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Pastor Stan Bids For Mayor

GOP's McCauley Uses Bicycle In Run

By JEFFREY B. COHEN, Courant Staff Writer

November 01, 2007

Hartford's Republican mayoral candidate says it's a shame his best-known name isn't on the ballot.

"If I could put `Pastor Stan' on the ballot, I'd win hands down," said J. Stan McCauley, who started an evangelical church here years ago. "But I can't. That's not my name."

McCauley is a self-described "talkaholic" who for 20 years has held a live, nightly, "long-form," public-access talk show. Each year, there are roughly 240 episodes of "Pastor Stan" and Light Source Victory Television, which can trace its roots to the church he founded.

And now McCauley wants to be mayor. He's one of five people challenging incumbent Mayor Eddie A. Perez.

Because he says that while Perez brought power to city hall when city hall needed it, now it needs something different.

"Eddie brought power to the mayor's office, but he's not brought leadership to the office," McCauley said. "I know how to lead and inspire. And that's what Hartford does not have. Leadership."

Plus, McCauley said, Perez has passed his prime.

"His drug of choice is power," McCauley said, "and he's OD'd on it."

McCauley, 47, a native of Hilltown, Pa., has worked for 20 years at Hartford Public Access Television - seven years as its executive director - and is on unpaid leave since September while running for mayor. He was endorsed by the party and leads its slate of candidates.

This is his first time seeking public office. He has three children from a first marriage and has since remarried.

McCauley is a man to whom words come easily, like the ones he uses to describe Perez and decades of Democrat-controlled city politics. "It's dysfunctional, and it's a machine. A machine that's broken," he said.

Or like the ones he uses to describe his approach to budget management.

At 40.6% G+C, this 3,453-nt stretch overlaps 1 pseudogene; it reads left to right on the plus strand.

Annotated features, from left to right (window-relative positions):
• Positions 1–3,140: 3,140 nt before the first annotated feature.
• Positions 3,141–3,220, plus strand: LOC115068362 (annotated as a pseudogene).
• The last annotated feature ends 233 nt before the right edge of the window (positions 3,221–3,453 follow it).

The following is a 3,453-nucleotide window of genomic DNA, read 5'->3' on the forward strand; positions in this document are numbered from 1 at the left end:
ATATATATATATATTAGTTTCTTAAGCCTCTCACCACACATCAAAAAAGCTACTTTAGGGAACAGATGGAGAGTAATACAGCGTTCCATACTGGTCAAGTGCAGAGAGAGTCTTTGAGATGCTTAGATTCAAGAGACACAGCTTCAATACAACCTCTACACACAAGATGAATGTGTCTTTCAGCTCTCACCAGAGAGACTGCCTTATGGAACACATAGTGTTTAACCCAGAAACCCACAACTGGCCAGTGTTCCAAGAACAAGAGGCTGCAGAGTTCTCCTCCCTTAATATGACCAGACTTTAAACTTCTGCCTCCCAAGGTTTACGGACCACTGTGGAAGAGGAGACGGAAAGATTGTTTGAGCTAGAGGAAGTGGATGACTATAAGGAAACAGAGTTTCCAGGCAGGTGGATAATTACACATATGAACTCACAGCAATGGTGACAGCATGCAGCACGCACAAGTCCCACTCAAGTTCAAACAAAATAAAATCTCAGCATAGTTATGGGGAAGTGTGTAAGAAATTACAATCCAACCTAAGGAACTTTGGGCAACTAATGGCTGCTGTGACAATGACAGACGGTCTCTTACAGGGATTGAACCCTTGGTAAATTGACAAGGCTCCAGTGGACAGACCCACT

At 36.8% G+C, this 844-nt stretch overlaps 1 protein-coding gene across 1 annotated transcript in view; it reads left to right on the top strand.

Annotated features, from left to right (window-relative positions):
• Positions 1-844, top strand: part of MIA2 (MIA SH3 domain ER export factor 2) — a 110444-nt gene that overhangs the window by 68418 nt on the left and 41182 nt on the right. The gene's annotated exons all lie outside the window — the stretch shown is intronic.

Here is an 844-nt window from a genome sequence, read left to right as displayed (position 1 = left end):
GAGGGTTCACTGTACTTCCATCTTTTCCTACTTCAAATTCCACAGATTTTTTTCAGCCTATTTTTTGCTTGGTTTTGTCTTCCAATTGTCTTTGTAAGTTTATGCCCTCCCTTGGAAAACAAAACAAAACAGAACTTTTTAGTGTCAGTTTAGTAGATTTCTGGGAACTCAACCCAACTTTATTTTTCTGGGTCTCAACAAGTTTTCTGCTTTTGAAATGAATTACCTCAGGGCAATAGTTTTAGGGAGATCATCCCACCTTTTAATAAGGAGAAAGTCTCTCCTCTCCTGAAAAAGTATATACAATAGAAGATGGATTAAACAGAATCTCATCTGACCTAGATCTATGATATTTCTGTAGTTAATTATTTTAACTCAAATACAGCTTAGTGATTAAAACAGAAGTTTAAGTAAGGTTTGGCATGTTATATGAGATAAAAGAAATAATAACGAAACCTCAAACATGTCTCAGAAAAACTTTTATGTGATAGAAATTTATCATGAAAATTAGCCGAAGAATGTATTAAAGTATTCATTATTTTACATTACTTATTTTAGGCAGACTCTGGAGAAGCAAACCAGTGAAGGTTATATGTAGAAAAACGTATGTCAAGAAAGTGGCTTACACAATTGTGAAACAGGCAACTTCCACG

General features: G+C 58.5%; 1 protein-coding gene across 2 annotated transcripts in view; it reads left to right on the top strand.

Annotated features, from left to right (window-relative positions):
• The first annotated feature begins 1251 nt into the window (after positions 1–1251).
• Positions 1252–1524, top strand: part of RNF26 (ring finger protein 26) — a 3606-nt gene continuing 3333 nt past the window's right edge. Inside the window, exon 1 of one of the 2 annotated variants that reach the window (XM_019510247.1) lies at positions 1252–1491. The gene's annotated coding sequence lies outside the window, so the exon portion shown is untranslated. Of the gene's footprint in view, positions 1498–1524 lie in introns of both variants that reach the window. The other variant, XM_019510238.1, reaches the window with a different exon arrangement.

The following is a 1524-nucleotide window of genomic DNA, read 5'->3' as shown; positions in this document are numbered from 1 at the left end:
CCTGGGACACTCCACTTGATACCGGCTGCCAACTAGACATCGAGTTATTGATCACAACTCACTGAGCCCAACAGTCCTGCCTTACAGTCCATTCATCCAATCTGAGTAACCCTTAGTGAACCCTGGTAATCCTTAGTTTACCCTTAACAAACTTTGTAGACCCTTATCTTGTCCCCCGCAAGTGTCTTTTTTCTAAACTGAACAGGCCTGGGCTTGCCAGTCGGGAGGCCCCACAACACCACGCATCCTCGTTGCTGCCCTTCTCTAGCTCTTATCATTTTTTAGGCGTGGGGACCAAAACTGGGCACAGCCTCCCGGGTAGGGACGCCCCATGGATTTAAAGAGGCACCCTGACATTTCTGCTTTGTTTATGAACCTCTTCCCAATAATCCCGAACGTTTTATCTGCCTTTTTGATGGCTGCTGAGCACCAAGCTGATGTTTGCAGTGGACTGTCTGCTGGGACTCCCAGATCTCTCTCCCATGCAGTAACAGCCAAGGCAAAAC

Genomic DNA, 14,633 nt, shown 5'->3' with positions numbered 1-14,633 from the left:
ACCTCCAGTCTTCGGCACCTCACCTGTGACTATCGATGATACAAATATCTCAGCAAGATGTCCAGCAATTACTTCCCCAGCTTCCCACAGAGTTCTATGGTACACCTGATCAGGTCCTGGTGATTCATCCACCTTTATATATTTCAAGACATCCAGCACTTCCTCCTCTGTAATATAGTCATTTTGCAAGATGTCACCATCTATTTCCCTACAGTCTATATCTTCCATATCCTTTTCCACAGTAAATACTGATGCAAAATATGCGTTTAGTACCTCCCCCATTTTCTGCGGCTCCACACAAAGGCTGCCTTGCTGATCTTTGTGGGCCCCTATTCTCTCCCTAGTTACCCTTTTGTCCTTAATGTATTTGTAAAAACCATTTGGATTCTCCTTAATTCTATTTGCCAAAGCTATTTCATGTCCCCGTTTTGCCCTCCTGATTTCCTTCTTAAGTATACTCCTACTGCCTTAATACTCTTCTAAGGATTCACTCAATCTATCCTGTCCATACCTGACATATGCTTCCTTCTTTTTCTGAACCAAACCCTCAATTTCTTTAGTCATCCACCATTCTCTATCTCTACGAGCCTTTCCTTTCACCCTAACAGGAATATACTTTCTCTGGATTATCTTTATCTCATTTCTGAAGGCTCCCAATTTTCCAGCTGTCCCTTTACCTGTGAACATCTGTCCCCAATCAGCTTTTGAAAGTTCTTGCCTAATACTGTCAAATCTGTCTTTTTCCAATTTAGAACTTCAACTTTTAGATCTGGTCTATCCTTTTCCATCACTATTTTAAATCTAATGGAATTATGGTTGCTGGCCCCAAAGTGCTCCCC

"You don't spend what you don't have, you live within your means, and you hold people accountable for what they get," he said.

Or the ones he uses to chastise Perez's decision to hire a city friend and contractor to do $20,000 worth of work at his home, work that is under state criminal investigation.

"He knows it's not a mistake," McCauley said. "It's wrong. Period."

He's not raising a lot of money - just under $3,000 so far - nor is he trying to. Instead, McCauley wants to get his votes retail, hoping to ride the path to victory atop his bicycle, meeting the more than 4,000 voters he says he'll get to beat Perez and the rest of the field. To meet folks, he pedals to all sections of the city, talking to people he sees.

On the issues, McCauley is direct. First, the city needs economic development, from which other progress flows. And it's not getting it, he said.

"I don't think Eddie's done anything for economic development," he said. "At best, he's a real estate agent leasing out empty space downtown."

On education, the problem is one of focus, he said.

"We don't give them a good product," McCauley said. "Hartford public schools do everything but teach. It feeds kids, psychoanalyzes kids, gives kids birth control, physical exams. But it doesn't educate them."

Much of the rest is about leadership, he said. And motivation, which, as far as this campaign goes, came to him in the middle of the night.

"It was a Sunday morning in late January, I woke up at 4 a.m., and had one of those epiphany moments," McCauley said. "Either do something about the problem, or don't ever talk about it again."

Reprinted with permission of the Hartford Courant. To view other stories on this topic, search the Hartford Courant Archives at http://www.courant.com/archives.
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